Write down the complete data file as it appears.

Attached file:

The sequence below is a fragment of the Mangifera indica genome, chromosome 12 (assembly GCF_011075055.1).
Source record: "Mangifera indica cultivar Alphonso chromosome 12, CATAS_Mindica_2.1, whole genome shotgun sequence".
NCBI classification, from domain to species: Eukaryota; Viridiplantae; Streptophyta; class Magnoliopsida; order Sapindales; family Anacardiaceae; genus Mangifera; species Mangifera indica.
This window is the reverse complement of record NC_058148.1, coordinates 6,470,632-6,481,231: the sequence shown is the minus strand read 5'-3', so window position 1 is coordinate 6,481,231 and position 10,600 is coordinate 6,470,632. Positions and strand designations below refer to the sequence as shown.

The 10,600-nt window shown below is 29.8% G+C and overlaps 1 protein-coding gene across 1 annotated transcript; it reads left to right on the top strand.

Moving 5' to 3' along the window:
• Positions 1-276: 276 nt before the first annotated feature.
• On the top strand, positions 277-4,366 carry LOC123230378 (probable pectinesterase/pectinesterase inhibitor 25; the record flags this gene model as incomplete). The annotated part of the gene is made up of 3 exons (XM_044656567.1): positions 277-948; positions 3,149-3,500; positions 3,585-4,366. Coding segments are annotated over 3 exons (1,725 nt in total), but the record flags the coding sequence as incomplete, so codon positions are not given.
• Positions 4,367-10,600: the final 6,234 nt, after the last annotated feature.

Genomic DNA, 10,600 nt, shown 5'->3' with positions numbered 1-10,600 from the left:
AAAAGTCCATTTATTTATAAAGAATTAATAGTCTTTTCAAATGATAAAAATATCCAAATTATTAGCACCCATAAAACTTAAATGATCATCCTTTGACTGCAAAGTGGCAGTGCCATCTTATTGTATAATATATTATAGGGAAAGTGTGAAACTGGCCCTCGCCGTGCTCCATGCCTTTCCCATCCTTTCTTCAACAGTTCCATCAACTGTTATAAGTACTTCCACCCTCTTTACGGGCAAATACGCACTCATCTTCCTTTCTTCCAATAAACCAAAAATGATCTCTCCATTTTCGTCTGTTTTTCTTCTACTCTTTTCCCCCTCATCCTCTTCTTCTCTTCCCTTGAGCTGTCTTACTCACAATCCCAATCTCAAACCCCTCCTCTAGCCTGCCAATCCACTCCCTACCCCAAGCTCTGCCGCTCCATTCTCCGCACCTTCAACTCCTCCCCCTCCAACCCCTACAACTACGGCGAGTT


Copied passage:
The sequence below is a fragment of the Mangifera indica genome, chromosome 12 (assembly GCF_011075055.1).
Source record: "Mangifera indica cultivar Alphonso chromosome 12, CATAS_Mindica_2.1, whole genome shotgun sequence".
NCBI classification, from domain to species: Eukaryota; Viridiplantae; Streptophyta; class Magnoliopsida; order Sapindales; family Anacardiaceae; genus Mangifera; species Mangifera indica.
This window is the reverse complement of record NC_058148.1, coordinates 6,470,632-6,481,231: the sequence shown is the minus strand read 5'-3', so window position 1 is coordinate 6,481,231 and position 10,600 is coordinate 6,470,632. Positions and strand designations below refer to the sequence as shown.

The 10,600-nt window shown below is 29.8% G+C and overlaps 1 protein-coding gene across 1 annotated transcript; it reads left to right on the top strand.

Moving 5' to 3' along the window:
• Positions 1-276: 276 nt before the first annotated feature.
• On the top strand, positions 277-4,366 carry LOC123230378 (probable pectinesterase/pectinesterase inhibitor 25; the record flags this gene model as incomplete). The annotated part of the gene is made up of 3 exons (XM_044656567.1): positions 277-948; positions 3,149-3,500; positions 3,585-4,366. Coding segments are annotated over 3 exons (1,725 nt in total), but the record flags the coding sequence as incomplete, so codon positions are not given.
• Positions 4,367-10,600: the final 6,234 nt, after the last annotated feature.

Genomic DNA, 10,600 nt, shown 5'->3' with positions numbered 1-10,600 from the left:
AAAAGTCCATTTATTTATAAAGAATTAATAGTCTTTTCAAATGATAAAAATATCCAAATTATTAGCACCCATAAAACTTAAATGATCATCCTTTGACTGCAAAGTGGCAGTGCCATCTTATTGTATAATATATTATAGGGAAAGTGTGAAACTGGCCCTCGCCGTGCTCCATGCCTTTCCCATCCTTTCTTCAACAGTTCCATCAACTGTTATAAGTACTTCCACCCTCTTTACGGGCAAATACGCACTCATCTTCCTTTCTTCCAATAAACCAAAAATGATCTCTCCATTTTCGTCTGTTTTTCTTCTACTCTTTTCCCCCTCATCCTCTTCTTCTCTTCCCTTGAGCTGTCTTACTCACAATCCCAATCTCAAACCCCTCCTCTAGCCTGCCAATCCACTCCCTACCCCAAGCTCTGCCGCTCCATTCTCCGCACCTTCAACTCCTCCCCCTCCAACCCCTACAACTACGGCGAGTT